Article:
TORONTO – More than 30 doctors from around the world congregated in Toronto this past week to discuss ongoing concerns with player safety and treatment. An important topic were head injuries.
“We try every two or three years to bring together our chief medical officers of our members to give them the latest information that we, as the medical committee, have found from the experience of our championships and dealing with concussions from other sports bodies,” medical committee chairman Murray Costello explained.
“It’s mainly to update them and make them more efficient in their countries. When we can, we tie it in to an extra event. This year, that is the American Orthopaedic Society of Sports Medicine, which is having its annual meeting here, and this year it’s hockey specific, so almost all of the doctors from every NHL team were here as well as many other experts and great presentations will take place.”
“Having our chief medical officers here first, and then having them participate in the weekend events is helpful to them and builds the networking possibilities, so they can share information and be a little better in what they do.”
One of the keynote speakers at the event was Dr. Mike Stuart, the chief medical officer for USA Hockey and the father of two NHLers, Mike Jr. and Mark. His topic of discussion was concussions and how to treat the players on ice immediately after one looks to have occurred.
“I presented some real concussion scenarios so that each of our medical supervisors and chief medical officers could put themselves in the position of the health-care provider who’s at the arena when the hockey player sustains an injury,” Dr. Stuart said. “How do we evaluate for a concussion? How do we ensure there’s not an associated neck injury? What is the protocol for removing the player and taking him into the dressing room to give a detailed evaluation? What is the process for follow-up and eventual return to play?”
Not surprisingly, the process from injury to return to play goes from being pretty clear and easy to comprehend to being controversial and murky. That is, any doctor who sees a player incur a severe hit of some sort and then lose consciousness or shows wobbly legs clearly has witnessed a concussion. But as Dr. Stuart notes, that term “return to play” is as slippery as a wall of oil. Several doctors in attendance discussed the difficulty of clearing an athlete to play for a championship game, for instance, when there still might be signs of concussion. The pressure can be enormous.
“We need to educate players, coaches, officials, doctors, and trainers how to diagnose a concussion and everything that goes with this up to the player returning to play,” Dr. Stuart noted. “During competition, the team doctor is responsible for the athletes. But the chief medical officer is there to ensure the highest quality of care. We need to be sure that everyone is following the highest standards.”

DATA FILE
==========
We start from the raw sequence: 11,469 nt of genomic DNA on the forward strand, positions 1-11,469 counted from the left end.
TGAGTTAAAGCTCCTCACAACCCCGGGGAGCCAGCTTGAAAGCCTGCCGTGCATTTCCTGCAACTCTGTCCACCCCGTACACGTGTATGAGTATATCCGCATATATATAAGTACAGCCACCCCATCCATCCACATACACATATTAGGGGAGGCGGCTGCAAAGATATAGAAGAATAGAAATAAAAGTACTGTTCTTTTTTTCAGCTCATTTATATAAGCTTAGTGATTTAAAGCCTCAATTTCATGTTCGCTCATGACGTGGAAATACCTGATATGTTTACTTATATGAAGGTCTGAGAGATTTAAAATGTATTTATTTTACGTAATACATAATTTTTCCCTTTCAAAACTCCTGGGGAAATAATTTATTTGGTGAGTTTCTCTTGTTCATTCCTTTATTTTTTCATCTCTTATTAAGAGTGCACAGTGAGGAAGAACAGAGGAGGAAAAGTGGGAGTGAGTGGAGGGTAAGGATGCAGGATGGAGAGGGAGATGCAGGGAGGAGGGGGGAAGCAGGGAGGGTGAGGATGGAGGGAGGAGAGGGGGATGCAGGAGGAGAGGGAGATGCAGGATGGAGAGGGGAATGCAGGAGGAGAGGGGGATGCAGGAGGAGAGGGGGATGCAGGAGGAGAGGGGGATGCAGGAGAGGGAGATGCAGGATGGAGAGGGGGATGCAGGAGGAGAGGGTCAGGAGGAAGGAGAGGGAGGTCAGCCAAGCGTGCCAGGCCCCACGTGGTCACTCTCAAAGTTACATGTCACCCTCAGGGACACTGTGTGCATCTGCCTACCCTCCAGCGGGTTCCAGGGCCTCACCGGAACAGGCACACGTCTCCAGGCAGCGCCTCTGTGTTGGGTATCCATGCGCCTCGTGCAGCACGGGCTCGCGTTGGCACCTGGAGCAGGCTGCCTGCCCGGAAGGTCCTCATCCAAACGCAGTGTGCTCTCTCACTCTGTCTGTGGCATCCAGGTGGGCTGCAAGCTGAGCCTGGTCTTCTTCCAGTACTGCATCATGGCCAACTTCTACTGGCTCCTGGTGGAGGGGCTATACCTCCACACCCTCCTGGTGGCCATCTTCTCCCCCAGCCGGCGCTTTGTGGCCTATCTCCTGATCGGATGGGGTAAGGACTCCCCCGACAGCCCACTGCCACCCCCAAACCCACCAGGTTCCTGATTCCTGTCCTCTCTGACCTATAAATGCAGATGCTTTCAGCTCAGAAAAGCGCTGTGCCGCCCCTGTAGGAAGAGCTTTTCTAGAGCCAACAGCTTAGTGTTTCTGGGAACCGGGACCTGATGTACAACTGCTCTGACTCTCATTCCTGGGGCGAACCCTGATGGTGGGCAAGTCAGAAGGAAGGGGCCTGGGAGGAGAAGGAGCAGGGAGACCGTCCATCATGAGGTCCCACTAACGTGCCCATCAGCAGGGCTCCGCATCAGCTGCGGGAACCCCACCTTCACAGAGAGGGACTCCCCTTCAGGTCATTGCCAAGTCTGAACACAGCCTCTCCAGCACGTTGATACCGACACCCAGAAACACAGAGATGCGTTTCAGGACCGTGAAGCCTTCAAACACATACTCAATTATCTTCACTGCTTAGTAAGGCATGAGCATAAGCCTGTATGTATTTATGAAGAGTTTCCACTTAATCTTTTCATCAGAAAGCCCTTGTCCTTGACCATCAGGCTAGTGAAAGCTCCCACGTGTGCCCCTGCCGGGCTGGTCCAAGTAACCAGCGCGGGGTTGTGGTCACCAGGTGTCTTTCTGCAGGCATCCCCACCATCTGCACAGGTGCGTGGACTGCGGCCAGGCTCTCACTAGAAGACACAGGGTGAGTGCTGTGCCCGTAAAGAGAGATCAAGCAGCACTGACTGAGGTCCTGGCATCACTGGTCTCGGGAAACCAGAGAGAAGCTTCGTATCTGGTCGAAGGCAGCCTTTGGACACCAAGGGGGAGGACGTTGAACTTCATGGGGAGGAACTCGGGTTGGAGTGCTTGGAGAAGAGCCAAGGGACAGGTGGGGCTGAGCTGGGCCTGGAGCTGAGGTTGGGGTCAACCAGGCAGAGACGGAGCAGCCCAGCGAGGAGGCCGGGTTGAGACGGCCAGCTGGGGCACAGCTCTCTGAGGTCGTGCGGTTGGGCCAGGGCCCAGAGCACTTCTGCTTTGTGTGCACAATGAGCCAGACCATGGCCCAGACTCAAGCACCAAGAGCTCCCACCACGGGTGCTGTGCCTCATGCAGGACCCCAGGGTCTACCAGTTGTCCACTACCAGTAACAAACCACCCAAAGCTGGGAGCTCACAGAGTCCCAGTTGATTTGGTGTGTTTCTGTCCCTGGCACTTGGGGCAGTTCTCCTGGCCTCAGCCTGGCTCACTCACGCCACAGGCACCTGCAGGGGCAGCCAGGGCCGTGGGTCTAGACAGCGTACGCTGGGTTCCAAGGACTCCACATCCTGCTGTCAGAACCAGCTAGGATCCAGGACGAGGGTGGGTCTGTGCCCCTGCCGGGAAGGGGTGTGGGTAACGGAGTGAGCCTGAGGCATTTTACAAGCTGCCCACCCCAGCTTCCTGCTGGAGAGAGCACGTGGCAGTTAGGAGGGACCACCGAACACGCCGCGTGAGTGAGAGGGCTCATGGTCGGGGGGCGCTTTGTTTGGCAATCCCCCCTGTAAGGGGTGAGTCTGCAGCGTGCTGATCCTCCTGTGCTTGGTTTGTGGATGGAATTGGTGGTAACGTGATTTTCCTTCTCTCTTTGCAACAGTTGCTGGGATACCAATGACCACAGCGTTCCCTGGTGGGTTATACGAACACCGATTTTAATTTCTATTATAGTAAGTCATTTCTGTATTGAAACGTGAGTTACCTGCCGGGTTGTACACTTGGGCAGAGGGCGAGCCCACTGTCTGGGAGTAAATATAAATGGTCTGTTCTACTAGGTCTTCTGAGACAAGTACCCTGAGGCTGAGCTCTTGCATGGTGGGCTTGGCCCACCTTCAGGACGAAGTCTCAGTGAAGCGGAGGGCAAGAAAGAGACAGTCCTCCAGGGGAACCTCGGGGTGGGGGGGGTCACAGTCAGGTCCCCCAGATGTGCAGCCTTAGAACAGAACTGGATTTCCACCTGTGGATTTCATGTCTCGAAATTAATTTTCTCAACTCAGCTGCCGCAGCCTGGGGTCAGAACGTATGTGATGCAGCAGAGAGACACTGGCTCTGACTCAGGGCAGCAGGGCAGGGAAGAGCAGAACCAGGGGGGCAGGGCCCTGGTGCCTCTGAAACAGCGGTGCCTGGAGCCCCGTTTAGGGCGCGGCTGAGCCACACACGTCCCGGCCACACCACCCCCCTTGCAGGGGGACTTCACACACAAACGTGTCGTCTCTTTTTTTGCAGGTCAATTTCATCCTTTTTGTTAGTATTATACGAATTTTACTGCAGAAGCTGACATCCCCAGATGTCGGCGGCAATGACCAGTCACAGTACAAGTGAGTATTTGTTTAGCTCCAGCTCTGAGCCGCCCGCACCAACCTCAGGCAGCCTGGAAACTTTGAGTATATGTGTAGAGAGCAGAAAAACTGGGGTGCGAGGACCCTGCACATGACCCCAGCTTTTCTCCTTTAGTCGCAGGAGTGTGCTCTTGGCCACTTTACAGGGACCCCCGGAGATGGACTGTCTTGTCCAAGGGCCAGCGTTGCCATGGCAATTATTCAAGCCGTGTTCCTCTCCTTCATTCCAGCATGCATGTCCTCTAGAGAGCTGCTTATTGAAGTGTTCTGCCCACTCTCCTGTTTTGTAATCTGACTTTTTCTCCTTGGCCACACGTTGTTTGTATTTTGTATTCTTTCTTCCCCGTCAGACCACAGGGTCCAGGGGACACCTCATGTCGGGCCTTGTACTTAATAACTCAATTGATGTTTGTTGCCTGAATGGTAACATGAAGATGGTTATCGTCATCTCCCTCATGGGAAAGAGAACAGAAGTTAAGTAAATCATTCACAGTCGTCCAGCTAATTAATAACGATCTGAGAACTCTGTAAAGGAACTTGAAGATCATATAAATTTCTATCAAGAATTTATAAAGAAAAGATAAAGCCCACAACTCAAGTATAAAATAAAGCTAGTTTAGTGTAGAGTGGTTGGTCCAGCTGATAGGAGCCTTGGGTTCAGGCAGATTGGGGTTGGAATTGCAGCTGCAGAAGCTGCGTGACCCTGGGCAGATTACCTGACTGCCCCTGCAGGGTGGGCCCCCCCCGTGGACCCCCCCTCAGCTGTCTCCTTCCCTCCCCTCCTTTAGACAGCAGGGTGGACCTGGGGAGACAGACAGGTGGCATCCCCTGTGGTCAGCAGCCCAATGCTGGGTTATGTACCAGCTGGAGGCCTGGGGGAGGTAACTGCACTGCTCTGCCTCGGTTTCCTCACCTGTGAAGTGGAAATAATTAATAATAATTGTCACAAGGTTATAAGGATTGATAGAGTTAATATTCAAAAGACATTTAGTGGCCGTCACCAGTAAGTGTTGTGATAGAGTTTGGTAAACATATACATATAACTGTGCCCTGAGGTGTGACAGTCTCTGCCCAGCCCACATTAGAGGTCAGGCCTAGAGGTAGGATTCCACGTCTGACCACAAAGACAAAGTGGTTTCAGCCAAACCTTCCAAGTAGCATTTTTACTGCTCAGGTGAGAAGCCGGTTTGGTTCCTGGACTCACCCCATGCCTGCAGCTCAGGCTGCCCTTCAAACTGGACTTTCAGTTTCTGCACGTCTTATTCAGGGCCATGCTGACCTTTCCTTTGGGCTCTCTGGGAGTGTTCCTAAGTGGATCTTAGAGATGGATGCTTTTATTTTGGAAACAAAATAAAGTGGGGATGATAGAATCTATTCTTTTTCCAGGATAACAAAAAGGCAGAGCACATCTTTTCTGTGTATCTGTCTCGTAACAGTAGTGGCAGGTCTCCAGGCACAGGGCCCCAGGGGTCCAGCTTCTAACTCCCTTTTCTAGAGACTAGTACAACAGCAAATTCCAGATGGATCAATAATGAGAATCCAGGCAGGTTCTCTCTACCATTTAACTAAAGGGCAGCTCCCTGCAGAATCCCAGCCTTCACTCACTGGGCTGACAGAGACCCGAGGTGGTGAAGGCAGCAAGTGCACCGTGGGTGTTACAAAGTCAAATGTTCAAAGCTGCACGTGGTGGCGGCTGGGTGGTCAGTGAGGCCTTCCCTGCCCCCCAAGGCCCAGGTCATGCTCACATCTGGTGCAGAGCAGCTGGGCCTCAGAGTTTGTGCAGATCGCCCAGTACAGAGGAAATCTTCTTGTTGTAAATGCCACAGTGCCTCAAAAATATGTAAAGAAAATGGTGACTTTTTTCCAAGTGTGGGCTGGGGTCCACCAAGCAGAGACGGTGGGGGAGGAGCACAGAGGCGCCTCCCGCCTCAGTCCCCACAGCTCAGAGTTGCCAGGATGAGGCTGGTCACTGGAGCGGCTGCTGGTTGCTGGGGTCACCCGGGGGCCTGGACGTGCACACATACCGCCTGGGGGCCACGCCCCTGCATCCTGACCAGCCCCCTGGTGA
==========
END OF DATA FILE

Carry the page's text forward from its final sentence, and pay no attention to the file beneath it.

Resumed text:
Costello agreed. “This year is particularly important because of Olympic qualifying. We have some 42 IIHF events this year, and we need a medical officer at each one to see that the medical side of things is being done properly – not to do it themselves but to oversee operations. This is important because our guys don’t necessarily have jurisdiction to practise medicine in other countries. That’s a big concern of mine. If you are not in your jurisdiction and you give someone medication and things don’t work out, how vulnerable are you? We try to get the local doctors involved.”
Dr. Marc Aubry, another IIHF chief medical officer and one of the staff doctors of the Ottawa Senators, has also been an integral part of the medical committee for years. He, too, acknowledged the importance of assessing head hits.
“Concussions are certainly one of the priorities for us,” he suggested. “I think we recognize the severity of traumatic brain injury, in the short and long term, and the cumulative effects of concussions.”
One of the main reasons to gather as many doctors in one place is the fact that the chief medical officers, while respected, lack direct power over players at events. Thus, the better educated doctors are from every nation, the more consistent will be player treatment from one team or country to another and the greater the quality of that treatment. In the end, the medical committee’s main concern is high and consistent medical attention for every player at every level at all IIHF events.
“Standardizing the process for player treatment is critical,” Dr. Aubry said, “and one of the best ways to do that is through meetings like this. Hopefully the quality of treatment for players will keep getting better as our understanding of their injuries develops.”
NOTE: This was the final committee meeting chaired by Costello, who is retiring as IIHF Vice President after Congress next month (see video story
on Costello’s last year as an IIHF Council member). Few men in hockey have had the breadth and longevity of career as Costello. He played four years in the NHL in the glory days of the Original Six. After hanging up his skates, he returned to school, earned a degree and law, and then came back to hockey in that capacity. He was president of the Canadian Amateur Hockey Association for nearly two decades during which time the CAHA merged with Hockey Canada to create a unified federation to oversee all levels of amateur hockey in the country. He also served on the Hockey Hall of Fame’s selection committee and has been an IIHF Council Member since 1998. Costello was inducted to the Hockey Hall of Fame in 2005. He now hangs up his tie nearly half a century after hanging up his skates, but his will forever be a respected and intelligent voice in hockey, the influence of which cannot be overstated.